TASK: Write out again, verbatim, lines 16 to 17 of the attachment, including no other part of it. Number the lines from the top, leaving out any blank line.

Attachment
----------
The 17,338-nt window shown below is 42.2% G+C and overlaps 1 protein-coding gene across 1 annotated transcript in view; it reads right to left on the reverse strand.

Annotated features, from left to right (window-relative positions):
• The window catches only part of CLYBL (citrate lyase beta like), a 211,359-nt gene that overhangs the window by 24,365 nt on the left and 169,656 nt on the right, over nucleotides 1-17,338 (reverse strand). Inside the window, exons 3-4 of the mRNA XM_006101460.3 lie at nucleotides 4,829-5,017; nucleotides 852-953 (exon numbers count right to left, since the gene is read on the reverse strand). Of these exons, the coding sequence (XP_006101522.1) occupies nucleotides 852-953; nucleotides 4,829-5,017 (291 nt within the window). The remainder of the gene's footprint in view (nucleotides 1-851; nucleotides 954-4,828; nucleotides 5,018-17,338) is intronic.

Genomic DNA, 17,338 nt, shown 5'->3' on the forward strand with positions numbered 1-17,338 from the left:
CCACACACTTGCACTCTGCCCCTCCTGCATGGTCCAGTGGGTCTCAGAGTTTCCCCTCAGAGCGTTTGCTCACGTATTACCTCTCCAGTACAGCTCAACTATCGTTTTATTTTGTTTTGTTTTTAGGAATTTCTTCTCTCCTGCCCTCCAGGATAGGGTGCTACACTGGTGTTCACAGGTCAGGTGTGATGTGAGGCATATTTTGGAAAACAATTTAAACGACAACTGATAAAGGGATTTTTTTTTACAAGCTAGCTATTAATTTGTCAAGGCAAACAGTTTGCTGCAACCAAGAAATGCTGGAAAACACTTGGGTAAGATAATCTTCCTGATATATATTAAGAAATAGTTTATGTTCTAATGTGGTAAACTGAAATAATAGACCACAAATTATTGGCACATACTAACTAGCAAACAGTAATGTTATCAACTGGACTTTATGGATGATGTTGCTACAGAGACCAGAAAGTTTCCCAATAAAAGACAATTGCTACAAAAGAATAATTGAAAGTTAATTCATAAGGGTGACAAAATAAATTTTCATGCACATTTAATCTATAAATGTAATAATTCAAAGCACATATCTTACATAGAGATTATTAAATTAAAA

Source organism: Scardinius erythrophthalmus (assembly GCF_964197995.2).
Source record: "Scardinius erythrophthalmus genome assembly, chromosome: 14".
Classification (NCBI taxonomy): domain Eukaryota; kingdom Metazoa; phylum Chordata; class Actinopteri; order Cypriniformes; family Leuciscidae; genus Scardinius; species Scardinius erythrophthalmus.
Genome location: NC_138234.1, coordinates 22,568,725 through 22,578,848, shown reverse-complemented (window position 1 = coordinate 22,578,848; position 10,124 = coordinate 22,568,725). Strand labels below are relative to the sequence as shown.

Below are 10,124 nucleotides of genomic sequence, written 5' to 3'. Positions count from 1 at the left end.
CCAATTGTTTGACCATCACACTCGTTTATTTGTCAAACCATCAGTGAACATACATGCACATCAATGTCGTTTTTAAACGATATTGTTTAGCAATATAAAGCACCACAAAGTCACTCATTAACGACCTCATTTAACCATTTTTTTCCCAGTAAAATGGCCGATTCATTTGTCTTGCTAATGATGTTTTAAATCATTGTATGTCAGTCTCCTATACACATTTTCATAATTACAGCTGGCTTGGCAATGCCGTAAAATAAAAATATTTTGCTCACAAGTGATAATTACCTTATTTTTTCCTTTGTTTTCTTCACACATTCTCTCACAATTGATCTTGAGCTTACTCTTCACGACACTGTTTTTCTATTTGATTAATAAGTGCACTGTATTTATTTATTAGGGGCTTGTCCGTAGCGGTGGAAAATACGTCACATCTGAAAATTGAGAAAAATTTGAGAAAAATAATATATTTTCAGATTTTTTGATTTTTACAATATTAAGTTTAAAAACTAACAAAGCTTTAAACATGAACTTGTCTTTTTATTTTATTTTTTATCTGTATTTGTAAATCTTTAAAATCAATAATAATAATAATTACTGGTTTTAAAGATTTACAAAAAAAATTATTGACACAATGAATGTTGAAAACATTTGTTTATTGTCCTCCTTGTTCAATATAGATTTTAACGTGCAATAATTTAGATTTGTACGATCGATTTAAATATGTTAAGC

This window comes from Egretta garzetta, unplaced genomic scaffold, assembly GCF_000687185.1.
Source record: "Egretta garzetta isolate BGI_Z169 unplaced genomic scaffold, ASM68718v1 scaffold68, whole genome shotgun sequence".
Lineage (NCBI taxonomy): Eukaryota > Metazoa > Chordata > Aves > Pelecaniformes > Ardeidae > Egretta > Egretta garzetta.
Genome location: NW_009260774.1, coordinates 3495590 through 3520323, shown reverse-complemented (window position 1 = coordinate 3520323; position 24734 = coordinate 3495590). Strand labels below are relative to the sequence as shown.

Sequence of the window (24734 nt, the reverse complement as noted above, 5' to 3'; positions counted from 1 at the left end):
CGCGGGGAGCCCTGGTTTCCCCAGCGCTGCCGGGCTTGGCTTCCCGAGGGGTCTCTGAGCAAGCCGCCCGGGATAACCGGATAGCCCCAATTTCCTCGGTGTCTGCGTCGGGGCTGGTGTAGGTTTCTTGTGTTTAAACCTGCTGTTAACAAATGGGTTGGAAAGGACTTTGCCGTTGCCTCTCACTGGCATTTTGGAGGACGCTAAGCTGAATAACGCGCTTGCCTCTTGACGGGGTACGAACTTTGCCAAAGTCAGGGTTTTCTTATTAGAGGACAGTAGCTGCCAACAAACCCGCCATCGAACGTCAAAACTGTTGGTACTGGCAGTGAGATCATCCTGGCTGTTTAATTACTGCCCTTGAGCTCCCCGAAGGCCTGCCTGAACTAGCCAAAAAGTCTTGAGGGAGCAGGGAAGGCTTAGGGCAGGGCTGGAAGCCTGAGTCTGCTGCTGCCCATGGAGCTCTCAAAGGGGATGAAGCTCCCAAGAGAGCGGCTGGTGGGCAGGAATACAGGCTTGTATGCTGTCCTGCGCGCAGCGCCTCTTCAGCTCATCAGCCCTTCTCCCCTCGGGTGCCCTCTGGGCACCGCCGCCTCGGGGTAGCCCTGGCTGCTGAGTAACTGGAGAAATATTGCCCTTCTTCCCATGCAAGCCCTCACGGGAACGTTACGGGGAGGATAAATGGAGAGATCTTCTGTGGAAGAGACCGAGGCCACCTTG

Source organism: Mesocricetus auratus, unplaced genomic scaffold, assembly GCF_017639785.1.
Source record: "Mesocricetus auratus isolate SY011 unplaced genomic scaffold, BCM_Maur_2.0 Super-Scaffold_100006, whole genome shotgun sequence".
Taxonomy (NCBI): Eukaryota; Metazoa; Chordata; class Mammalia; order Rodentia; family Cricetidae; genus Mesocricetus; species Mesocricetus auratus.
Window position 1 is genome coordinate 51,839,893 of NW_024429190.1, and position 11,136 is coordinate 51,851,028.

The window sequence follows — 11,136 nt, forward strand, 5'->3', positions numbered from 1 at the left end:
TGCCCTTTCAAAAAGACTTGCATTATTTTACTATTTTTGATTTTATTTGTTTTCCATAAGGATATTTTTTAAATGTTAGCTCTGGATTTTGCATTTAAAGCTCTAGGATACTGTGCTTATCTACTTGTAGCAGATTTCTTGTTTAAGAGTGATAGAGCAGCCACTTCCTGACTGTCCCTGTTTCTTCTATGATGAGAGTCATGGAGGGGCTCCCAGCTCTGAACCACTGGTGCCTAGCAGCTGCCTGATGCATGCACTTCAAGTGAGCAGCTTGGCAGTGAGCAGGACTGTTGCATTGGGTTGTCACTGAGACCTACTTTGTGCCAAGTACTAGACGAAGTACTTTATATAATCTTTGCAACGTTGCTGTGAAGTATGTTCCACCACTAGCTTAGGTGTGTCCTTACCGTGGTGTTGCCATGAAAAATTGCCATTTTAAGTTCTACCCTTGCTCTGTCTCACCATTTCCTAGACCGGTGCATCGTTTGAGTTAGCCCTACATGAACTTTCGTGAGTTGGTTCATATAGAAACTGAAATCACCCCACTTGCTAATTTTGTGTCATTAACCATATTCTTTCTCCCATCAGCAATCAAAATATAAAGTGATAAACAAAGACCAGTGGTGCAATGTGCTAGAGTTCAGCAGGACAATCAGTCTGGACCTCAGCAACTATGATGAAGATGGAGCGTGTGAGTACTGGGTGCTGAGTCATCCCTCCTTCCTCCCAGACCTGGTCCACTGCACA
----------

Sequence of the window (24734 nt, the reverse complement as noted above, 5' to 3'; positions counted from 1 at the left end):
CGCGGGGAGCCCTGGTTTCCCCAGCGCTGCCGGGCTTGGCTTCCCGAGGGGTCTCTGAGCAAGCCGCCCGGGATAACCGGATAGCCCCAATTTCCTCGGTGTCTGCGTCGGGGCTGGTGTAGGTTTCTTGTGTTTAAACCTGCTGTTAACAAATGGGTTGGAAAGGACTTTGCCGTTGCCTCTCACTGGCATTTTGGAGGACGCTAAGCTGAATAACGCGCTTGCCTCTTGACGGGGTACGAACTTTGCCAAAGTCAGGGTTTTCTTATTAGAGGACAGTAGCTGCCAACAAACCCGCCATCGAACGTCAAAACTGTTGGTACTGGCAGTGAGATCATCCTGGCTGTTTAATTACTGCCCTTGAGCTCCCCGAAGGCCTGCCTGAACTAGCCAAAAAGTCTTGAGGGAGCAGGGAAGGCTTAGGGCAGGGCTGGAAGCCTGAGTCTGCTGCTGCCCATGGAGCTCTCAAAGGGGATGAAGCTCCCAAGAGAGCGGCTGGTGGGCAGGAATACAGGCTTGTATGCTGTCCTGCGCGCAGCGCCTCTTCAGCTCATCAGCCCTTCTCCCCTCGGGTGCCCTCTGGGCACCGCCGCCTCGGGGTAGCCCTGGCTGCTGAGTAACTGGAGAAATATTGCCCTTCTTCCCATGCAAGCCCTCACGGGAACGTTACGGGGAGGATAAATGGAGAGATCTTCTGTGGAAGAGACCGAGGCCACCTTG